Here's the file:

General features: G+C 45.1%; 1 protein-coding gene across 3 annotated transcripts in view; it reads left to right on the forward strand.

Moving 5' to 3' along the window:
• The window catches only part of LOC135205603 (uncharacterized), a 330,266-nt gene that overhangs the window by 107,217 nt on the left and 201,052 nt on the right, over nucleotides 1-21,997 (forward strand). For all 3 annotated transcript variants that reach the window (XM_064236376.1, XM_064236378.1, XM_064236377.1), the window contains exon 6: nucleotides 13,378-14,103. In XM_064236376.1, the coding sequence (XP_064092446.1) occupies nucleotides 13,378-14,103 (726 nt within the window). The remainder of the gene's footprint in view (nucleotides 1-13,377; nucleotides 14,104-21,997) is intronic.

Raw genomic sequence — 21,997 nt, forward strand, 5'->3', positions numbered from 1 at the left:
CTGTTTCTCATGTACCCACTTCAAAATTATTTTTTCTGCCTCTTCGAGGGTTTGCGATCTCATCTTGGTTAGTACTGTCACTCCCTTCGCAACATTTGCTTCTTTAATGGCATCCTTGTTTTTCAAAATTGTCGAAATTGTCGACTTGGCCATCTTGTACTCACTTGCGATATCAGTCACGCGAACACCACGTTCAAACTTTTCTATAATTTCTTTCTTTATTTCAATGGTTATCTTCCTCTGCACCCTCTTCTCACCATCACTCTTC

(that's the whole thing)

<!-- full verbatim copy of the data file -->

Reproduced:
General features: G+C 45.1%; 1 protein-coding gene across 3 annotated transcripts in view; it reads left to right on the forward strand.

Moving 5' to 3' along the window:
• The window catches only part of LOC135205603 (uncharacterized), a 330,266-nt gene that overhangs the window by 107,217 nt on the left and 201,052 nt on the right, over nucleotides 1-21,997 (forward strand). For all 3 annotated transcript variants that reach the window (XM_064236376.1, XM_064236378.1, XM_064236377.1), the window contains exon 6: nucleotides 13,378-14,103. In XM_064236376.1, the coding sequence (XP_064092446.1) occupies nucleotides 13,378-14,103 (726 nt within the window). The remainder of the gene's footprint in view (nucleotides 1-13,377; nucleotides 14,104-21,997) is intronic.

Raw genomic sequence — 21,997 nt, forward strand, 5'->3', positions numbered from 1 at the left:
CTGTTTCTCATGTACCCACTTCAAAATTATTTTTTCTGCCTCTTCGAGGGTTTGCGATCTCATCTTGGTTAGTACTGTCACTCCCTTCGCAACATTTGCTTCTTTAATGGCATCCTTGTTTTTCAAAATTGTCGAAATTGTCGACTTGGCCATCTTGTACTCACTTGCGATATCAGTCACGCGAACACCACGTTCAAACTTTTCTATAATTTCTTTCTTTATTTCAATGGTTATCTTCCTCTGCACCCTCTTCTCACCATCACTCTTC